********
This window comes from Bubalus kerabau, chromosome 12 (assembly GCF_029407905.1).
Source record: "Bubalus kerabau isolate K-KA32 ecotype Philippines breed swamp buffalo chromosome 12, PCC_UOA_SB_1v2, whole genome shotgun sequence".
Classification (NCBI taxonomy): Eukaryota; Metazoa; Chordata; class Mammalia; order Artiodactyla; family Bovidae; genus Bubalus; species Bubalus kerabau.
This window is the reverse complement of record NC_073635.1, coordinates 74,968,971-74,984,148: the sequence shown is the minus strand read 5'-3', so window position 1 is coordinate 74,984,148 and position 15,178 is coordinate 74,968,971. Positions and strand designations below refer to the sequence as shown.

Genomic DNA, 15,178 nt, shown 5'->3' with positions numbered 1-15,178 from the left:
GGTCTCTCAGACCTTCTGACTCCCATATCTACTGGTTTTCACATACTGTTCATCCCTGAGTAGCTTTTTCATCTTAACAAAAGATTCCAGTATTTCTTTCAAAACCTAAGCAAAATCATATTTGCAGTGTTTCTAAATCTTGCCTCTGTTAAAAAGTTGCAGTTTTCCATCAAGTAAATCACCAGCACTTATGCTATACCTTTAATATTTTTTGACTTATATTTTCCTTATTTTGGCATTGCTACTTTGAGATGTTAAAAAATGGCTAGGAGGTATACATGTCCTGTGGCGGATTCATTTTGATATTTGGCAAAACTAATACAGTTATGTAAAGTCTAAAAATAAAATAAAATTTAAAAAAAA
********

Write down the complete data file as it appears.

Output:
This window comes from Bubalus kerabau, chromosome 12 (assembly GCF_029407905.1).
Source record: "Bubalus kerabau isolate K-KA32 ecotype Philippines breed swamp buffalo chromosome 12, PCC_UOA_SB_1v2, whole genome shotgun sequence".
Classification (NCBI taxonomy): Eukaryota; Metazoa; Chordata; class Mammalia; order Artiodactyla; family Bovidae; genus Bubalus; species Bubalus kerabau.
This window is the reverse complement of record NC_073635.1, coordinates 74,968,971-74,984,148: the sequence shown is the minus strand read 5'-3', so window position 1 is coordinate 74,984,148 and position 15,178 is coordinate 74,968,971. Positions and strand designations below refer to the sequence as shown.

Genomic DNA, 15,178 nt, shown 5'->3' with positions numbered 1-15,178 from the left:
GGTCTCTCAGACCTTCTGACTCCCATATCTACTGGTTTTCACATACTGTTCATCCCTGAGTAGCTTTTTCATCTTAACAAAAGATTCCAGTATTTCTTTCAAAACCTAAGCAAAATCATATTTGCAGTGTTTCTAAATCTTGCCTCTGTTAAAAAGTTGCAGTTTTCCATCAAGTAAATCACCAGCACTTATGCTATACCTTTAATATTTTTTGACTTATATTTTCCTTATTTTGGCATTGCTACTTTGAGATGTTAAAAAATGGCTAGGAGGTATACATGTCCTGTGGCGGATTCATTTTGATATTTGGCAAAACTAATACAGTTATGTAAAGTCTAAAAATAAAATAAAATTTAAAAAAAA